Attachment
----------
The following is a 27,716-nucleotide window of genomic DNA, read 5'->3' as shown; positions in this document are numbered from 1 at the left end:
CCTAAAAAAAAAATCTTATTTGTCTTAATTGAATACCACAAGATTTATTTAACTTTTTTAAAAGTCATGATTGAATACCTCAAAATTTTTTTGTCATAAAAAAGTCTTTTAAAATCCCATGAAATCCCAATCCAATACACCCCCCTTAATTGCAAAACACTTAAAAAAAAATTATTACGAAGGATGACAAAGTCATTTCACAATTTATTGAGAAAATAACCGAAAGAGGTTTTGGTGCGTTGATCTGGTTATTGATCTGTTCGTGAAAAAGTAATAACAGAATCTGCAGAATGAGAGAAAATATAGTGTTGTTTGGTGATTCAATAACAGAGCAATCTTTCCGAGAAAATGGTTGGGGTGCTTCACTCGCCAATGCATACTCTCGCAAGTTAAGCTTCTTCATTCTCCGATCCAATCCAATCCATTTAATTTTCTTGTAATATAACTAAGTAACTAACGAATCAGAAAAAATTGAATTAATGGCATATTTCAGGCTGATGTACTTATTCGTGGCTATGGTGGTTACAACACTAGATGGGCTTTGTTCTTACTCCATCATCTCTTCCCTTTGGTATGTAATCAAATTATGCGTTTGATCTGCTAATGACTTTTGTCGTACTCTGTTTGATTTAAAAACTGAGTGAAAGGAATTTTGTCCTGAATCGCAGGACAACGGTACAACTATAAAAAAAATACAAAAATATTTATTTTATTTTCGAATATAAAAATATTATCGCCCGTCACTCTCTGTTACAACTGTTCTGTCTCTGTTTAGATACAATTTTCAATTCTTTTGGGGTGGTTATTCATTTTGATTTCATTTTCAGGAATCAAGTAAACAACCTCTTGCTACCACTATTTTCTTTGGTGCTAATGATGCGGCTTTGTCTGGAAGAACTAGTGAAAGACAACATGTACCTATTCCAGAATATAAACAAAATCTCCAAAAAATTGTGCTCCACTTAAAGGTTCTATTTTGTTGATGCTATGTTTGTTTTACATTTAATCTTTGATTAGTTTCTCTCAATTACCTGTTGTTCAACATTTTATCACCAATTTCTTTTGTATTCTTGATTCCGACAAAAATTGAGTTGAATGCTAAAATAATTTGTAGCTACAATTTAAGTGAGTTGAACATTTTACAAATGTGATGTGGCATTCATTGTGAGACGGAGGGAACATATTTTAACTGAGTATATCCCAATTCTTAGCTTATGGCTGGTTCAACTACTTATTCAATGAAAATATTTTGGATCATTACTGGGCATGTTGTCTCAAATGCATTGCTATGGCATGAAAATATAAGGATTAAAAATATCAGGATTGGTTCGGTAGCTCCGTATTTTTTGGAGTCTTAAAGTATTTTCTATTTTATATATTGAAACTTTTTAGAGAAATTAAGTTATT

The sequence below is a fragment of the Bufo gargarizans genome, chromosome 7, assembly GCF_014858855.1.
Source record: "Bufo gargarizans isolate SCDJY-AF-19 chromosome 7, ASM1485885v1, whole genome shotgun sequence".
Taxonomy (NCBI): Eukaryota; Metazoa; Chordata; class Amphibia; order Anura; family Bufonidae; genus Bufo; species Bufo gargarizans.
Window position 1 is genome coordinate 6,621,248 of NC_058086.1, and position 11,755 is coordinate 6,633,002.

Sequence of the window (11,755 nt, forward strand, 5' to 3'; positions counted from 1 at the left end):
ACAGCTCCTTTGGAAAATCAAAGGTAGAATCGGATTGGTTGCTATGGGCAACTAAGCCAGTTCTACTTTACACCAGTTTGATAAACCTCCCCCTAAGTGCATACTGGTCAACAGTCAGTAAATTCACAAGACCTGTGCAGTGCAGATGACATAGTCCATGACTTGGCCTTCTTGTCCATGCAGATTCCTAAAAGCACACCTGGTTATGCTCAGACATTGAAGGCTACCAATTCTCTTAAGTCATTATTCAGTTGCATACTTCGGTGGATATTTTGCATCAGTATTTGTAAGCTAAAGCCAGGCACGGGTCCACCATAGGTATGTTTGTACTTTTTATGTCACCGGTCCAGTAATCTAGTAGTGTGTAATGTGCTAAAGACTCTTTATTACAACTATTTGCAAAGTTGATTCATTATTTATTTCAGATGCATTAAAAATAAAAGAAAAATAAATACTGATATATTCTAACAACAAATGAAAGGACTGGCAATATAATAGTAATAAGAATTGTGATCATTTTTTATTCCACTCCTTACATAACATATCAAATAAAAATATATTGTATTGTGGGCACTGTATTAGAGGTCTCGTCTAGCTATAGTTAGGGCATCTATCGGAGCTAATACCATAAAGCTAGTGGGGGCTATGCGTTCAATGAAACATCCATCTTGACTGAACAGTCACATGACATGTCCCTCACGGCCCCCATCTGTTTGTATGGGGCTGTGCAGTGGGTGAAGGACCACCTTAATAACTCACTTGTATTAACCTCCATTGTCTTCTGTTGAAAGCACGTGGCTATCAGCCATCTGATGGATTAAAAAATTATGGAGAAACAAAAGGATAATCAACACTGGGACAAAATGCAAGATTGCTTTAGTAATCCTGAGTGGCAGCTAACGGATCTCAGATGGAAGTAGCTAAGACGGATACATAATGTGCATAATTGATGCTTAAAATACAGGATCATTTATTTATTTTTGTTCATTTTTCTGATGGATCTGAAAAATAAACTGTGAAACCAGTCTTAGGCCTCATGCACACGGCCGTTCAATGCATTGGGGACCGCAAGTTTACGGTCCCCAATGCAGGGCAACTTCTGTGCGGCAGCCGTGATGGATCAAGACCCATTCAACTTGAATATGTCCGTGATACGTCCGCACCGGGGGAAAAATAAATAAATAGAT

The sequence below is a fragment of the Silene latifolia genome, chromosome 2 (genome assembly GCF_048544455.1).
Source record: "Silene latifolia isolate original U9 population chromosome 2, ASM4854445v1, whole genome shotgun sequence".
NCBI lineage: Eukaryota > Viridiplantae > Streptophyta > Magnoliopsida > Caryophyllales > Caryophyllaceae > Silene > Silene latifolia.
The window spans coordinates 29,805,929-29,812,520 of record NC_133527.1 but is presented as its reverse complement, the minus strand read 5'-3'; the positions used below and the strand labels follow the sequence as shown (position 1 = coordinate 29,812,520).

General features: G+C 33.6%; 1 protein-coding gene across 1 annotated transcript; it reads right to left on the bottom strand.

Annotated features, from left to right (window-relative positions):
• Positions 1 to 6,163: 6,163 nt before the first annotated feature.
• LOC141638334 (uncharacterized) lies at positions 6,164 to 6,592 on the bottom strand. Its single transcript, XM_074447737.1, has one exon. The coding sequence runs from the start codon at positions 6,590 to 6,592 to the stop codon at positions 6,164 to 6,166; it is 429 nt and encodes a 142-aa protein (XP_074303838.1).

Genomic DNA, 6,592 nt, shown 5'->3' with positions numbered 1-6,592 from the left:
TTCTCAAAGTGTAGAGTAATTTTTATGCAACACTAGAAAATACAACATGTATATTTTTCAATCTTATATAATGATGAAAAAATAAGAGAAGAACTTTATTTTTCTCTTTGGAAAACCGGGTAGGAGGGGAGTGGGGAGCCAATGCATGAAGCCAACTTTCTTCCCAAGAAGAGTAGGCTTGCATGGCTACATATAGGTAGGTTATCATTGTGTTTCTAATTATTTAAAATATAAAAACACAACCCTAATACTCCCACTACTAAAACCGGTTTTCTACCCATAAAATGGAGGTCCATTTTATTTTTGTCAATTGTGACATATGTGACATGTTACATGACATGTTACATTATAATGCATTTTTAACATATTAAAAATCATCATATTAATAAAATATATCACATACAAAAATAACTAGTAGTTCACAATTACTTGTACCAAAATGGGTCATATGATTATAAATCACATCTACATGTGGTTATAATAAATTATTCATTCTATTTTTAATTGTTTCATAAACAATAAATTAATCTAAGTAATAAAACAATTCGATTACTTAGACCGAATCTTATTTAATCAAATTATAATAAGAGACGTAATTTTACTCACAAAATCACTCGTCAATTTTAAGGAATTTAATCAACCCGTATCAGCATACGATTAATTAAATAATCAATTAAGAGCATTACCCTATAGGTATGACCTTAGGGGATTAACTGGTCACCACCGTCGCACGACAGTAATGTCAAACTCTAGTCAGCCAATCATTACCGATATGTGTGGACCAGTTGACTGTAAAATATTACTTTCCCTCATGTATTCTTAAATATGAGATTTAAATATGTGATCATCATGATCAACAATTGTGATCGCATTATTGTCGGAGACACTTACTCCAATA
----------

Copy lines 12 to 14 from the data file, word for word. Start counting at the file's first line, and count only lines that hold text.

The window spans coordinates 29,805,929-29,812,520 of record NC_133527.1 but is presented as its reverse complement, the minus strand read 5'-3'; the positions used below and the strand labels follow the sequence as shown (position 1 = coordinate 29,812,520).

General features: G+C 33.6%; 1 protein-coding gene across 1 annotated transcript; it reads right to left on the bottom strand.

Annotated features, from left to right (window-relative positions):